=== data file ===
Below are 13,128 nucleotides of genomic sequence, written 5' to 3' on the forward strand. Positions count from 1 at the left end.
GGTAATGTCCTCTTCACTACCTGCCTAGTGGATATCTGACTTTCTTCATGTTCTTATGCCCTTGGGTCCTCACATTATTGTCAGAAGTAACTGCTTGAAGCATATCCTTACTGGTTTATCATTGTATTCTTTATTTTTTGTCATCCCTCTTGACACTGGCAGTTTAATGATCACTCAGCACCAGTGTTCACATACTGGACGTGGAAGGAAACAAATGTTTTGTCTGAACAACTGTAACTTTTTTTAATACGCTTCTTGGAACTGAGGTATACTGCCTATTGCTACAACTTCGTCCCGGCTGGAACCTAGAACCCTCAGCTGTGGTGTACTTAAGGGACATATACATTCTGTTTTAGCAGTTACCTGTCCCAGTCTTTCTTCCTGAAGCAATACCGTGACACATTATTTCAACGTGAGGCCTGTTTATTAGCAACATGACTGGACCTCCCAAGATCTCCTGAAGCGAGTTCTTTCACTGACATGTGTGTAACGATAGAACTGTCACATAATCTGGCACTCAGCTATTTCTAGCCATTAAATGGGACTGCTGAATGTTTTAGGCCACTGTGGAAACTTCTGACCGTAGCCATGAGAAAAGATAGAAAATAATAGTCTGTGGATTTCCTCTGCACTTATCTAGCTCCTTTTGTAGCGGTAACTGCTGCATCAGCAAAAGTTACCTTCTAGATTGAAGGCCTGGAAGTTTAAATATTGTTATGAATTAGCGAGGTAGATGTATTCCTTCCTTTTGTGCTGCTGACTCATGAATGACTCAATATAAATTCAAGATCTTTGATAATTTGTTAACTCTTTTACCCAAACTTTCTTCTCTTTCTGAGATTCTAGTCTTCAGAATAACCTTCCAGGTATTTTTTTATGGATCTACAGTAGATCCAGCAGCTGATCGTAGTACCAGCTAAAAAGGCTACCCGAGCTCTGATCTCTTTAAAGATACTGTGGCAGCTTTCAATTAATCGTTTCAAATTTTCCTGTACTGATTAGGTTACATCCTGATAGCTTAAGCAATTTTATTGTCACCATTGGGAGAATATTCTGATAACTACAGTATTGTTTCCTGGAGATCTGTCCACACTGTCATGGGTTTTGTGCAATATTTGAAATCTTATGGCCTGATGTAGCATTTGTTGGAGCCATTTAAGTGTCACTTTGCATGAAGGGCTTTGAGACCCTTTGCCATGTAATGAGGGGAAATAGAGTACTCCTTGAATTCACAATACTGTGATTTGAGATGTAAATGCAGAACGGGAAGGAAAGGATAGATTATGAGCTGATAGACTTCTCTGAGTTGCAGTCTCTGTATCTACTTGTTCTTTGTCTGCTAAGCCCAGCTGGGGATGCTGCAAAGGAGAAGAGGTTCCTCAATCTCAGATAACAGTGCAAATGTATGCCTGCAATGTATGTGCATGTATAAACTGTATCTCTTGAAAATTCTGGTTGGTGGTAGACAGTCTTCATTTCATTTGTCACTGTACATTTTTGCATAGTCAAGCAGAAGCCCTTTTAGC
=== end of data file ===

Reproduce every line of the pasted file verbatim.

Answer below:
Below are 13,128 nucleotides of genomic sequence, written 5' to 3' on the forward strand. Positions count from 1 at the left end.
GGTAATGTCCTCTTCACTACCTGCCTAGTGGATATCTGACTTTCTTCATGTTCTTATGCCCTTGGGTCCTCACATTATTGTCAGAAGTAACTGCTTGAAGCATATCCTTACTGGTTTATCATTGTATTCTTTATTTTTTGTCATCCCTCTTGACACTGGCAGTTTAATGATCACTCAGCACCAGTGTTCACATACTGGACGTGGAAGGAAACAAATGTTTTGTCTGAACAACTGTAACTTTTTTTAATACGCTTCTTGGAACTGAGGTATACTGCCTATTGCTACAACTTCGTCCCGGCTGGAACCTAGAACCCTCAGCTGTGGTGTACTTAAGGGACATATACATTCTGTTTTAGCAGTTACCTGTCCCAGTCTTTCTTCCTGAAGCAATACCGTGACACATTATTTCAACGTGAGGCCTGTTTATTAGCAACATGACTGGACCTCCCAAGATCTCCTGAAGCGAGTTCTTTCACTGACATGTGTGTAACGATAGAACTGTCACATAATCTGGCACTCAGCTATTTCTAGCCATTAAATGGGACTGCTGAATGTTTTAGGCCACTGTGGAAACTTCTGACCGTAGCCATGAGAAAAGATAGAAAATAATAGTCTGTGGATTTCCTCTGCACTTATCTAGCTCCTTTTGTAGCGGTAACTGCTGCATCAGCAAAAGTTACCTTCTAGATTGAAGGCCTGGAAGTTTAAATATTGTTATGAATTAGCGAGGTAGATGTATTCCTTCCTTTTGTGCTGCTGACTCATGAATGACTCAATATAAATTCAAGATCTTTGATAATTTGTTAACTCTTTTACCCAAACTTTCTTCTCTTTCTGAGATTCTAGTCTTCAGAATAACCTTCCAGGTATTTTTTTATGGATCTACAGTAGATCCAGCAGCTGATCGTAGTACCAGCTAAAAAGGCTACCCGAGCTCTGATCTCTTTAAAGATACTGTGGCAGCTTTCAATTAATCGTTTCAAATTTTCCTGTACTGATTAGGTTACATCCTGATAGCTTAAGCAATTTTATTGTCACCATTGGGAGAATATTCTGATAACTACAGTATTGTTTCCTGGAGATCTGTCCACACTGTCATGGGTTTTGTGCAATATTTGAAATCTTATGGCCTGATGTAGCATTTGTTGGAGCCATTTAAGTGTCACTTTGCATGAAGGGCTTTGAGACCCTTTGCCATGTAATGAGGGGAAATAGAGTACTCCTTGAATTCACAATACTGTGATTTGAGATGTAAATGCAGAACGGGAAGGAAAGGATAGATTATGAGCTGATAGACTTCTCTGAGTTGCAGTCTCTGTATCTACTTGTTCTTTGTCTGCTAAGCCCAGCTGGGGATGCTGCAAAGGAGAAGAGGTTCCTCAATCTCAGATAACAGTGCAAATGTATGCCTGCAATGTATGTGCATGTATAAACTGTATCTCTTGAAAATTCTGGTTGGTGGTAGACAGTCTTCATTTCATTTGTCACTGTACATTTTTGCATAGTCAAGCAGAAGCCCTTTTAGC